voltage.
voltage.
Copyright Agrawal, 2007
Copyright ELEC5270001/6270001 Jan 24 Lecture 3 48 Transition Density and Power
X1
X2
X3 0.2, 1
0.3, 2 0.06, 0.7
0.436, 3.24 Ci
Y 0.4, 3 CY Transition density
Signal probability Power = 0.5 V 2 (0.7Ci + 3.24CY) Copyright Agrawal, 2007
Copyright ELEC5270001/6270001 Jan 24 Lecture 3 49 Prob. Method vs. Logic Sim.
Prob.
Circuit
Circuit No. of Probability method
Logic Simulation
No.
gates Av. density CPU s* Av. density CPU s*
gates Error
% C432 160 3.46 0.52 3.39 63 +2.1 C499 202 11.36 0.58 8.57 241 +29.8 C880 383 2.78 1.06 3.25 132 14.5 C1355 346 4.19 1.39 6.18 408 32.2 C1908 880 2.97 2.00 5.01 464 40.7 C2670 1193 3.50 3.45 4.00 619 12.5 C3540 1669 4.47 3.77 4.49 1082 0.4 C5315 2307 3.52 6.41 4.79 1616 26.5 25.10 5.67 34.17 31057 26.5 3.83 9.85 5.08 2713 24.2 C6288 2406
*C7552 3512
CONVEX c240
Copyright Agrawal, 2007
Copyright ELEC5270001/6270001 Jan 24 Lecture 3 50 Probability Waveform Methods F. Najm, R. Burch, P. Yang and I. Hajj, “CREST – A
F.
Current Estimator for CMOS Circuits,” Proc. IEEE Int.
Conf. on CAD, Nov. 1988, pp. 204207.
Conf.
C.S. Ding, et al., “GateLevel Power Estimation using
C.S.
et .,
Tagged Probabilistic Simulation,” IEEE Trans. on
CAD, vol. 17, no. 11, pp. 10991107, Nov. 1998.
CAD
F. Hu and V. D. Agrawal, “DualTransition Glitch
F.
Filtering in Probabilistic Waveform Power Estimation,”
Proc. IEEE Great Lakes Symp. VLSI, Apr. 2005, pp.
Proc.
Apr.
357360.
357360.
F. Hu and V. D. Agrawal, “Enhanced DualTransition
Enhanced
Probabilistic Power Estimation with Selective
Supergate Analysis,” Proc. IEEE Int. Conf. Computer
Design, Oct. 2005. pp. 366369.
Design Copyright Agrawal, 2007
Copyright ELEC5270001/6270001 Jan 24 Lecture 3 51 Problem 1
For equiprobable inputs analyze the 0→1 transition probabilities of all gates in the two implementations of a fourinput AND gate shown below. Assuming that the gates have zero delays, which implementation will consume less average dynamic power? E A
B
C
D F Chain structure Copyright Agrawal, 2007
Copyright G E A
B
C
D G F
Tree structure ELEC5270001/6270001 Jan 24 Lecture 3 52 Problem 1 Solution Given the primary input probabilities, P(A) = P(B) = P(C) = P(D) = 0.5, signal and transition (0→1) probabilities are as follows:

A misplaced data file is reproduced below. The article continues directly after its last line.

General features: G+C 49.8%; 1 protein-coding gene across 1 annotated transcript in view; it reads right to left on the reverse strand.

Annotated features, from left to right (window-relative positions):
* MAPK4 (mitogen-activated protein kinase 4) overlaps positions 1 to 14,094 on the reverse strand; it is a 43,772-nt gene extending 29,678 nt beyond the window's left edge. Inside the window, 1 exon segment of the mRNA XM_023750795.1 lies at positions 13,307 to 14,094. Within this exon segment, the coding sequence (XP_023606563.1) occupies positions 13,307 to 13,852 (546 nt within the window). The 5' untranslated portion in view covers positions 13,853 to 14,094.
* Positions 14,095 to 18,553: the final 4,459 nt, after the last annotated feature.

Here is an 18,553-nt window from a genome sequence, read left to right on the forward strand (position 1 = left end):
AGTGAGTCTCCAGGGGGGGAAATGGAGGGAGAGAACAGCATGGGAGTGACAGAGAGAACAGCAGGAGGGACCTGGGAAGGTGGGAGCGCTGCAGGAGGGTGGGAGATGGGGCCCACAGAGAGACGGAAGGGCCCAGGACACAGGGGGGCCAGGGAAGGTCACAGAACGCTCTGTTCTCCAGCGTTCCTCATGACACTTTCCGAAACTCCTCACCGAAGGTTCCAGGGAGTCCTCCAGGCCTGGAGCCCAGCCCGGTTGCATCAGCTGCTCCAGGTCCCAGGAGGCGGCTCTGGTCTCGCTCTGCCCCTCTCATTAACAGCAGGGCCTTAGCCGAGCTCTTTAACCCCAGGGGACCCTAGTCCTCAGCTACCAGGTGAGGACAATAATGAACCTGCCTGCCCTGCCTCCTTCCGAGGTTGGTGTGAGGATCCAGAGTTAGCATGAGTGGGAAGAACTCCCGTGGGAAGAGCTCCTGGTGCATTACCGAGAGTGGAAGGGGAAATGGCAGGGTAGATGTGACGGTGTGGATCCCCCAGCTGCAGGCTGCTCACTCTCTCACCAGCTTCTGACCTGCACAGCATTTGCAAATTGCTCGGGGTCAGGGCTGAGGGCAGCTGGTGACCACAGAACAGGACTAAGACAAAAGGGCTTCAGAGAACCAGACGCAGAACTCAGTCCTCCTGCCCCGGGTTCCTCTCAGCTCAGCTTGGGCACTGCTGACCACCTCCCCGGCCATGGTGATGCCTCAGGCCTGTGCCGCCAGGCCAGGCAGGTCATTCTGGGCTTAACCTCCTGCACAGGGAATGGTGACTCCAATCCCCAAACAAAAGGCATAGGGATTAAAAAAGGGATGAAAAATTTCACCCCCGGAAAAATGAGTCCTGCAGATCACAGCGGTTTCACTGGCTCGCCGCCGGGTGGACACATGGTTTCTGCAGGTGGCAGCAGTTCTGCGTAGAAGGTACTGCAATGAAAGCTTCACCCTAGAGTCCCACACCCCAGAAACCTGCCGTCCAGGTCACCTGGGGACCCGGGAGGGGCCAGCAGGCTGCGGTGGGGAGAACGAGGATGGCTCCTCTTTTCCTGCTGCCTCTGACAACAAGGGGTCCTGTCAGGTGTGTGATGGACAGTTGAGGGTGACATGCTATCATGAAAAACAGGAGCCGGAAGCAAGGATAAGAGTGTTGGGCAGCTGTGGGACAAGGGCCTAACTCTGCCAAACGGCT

Signal
name Prob(sig.= 1) Prob(0→1) Prob(sig.=1) Prob(0→1) E 0.2500
0.1875 0.2500 0.1875 F 0.1250 0.1094 0.2500 0.1875 G 0.0625 0.0586 0.0625 0.0586 Total Chain Tree 0.3555 0.4336 transitions/vector The tree implementation consumes 100×(0.4336 – 0.3555)/0.3555 = 22% more average dynamic power. This advantage of the chain structure may be somewhat reduced because of glitches caused by unbalanced path delays.
Copyright Agrawal, 2007
Copyright ELEC5270001/6270001 Jan 24 Lecture 3 53 Problem 2
Assume that the twoinput AND gates in Problem 1 each has one unit of delay. Find input vector pairs for each implementation that will consume the peak dynamic power. Which implementation has lower peak dynamic power consumption? E A
B
C
D F Chain structure Copyright Agrawal, 2007
Copyright G E A
B
C
D G F
Tree structure ELEC5270001/6270001 Jan 24 Lecture 3 54 Problem 2 Solution
For the chain structure, a vector pair {A B C D} = {1110}, {1011} will produce four gate transitions as shown below. A E F B
C
D G A=11
B=10
E=10
C=11
F=10
D=01
G=00
0
Copyright Agrawal, 2007
Copyright 1 2 3 Time units ELEC5270001/6270001 Jan 24 Lecture 3 55 Problem 2 Solution (Cont.) The tree structure has balanced delay paths. So it cannot make more than 3 gate transitions. A vector pair {ABCD} = {1111},{1010} will produce three transitions as shown below. A E B G C
D F A=11 Therefore, just counting the gate transitions, we find that the chain consumes 100(4 – 3)/3 = 33% higher peak power than the tree. B=10
E=10
C=11
D=10
F=10
G=10 0 1 2 Copyright Agrawal, 2007
Copyright 3 Time units
ELEC5270001/6270001 Jan 24 Lecture 3 56 ...
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This note was uploaded on 09/17/2011 for the course ELEC 6970 taught by Professor Staff during the Spring '08 term at Auburn University.
 Spring '08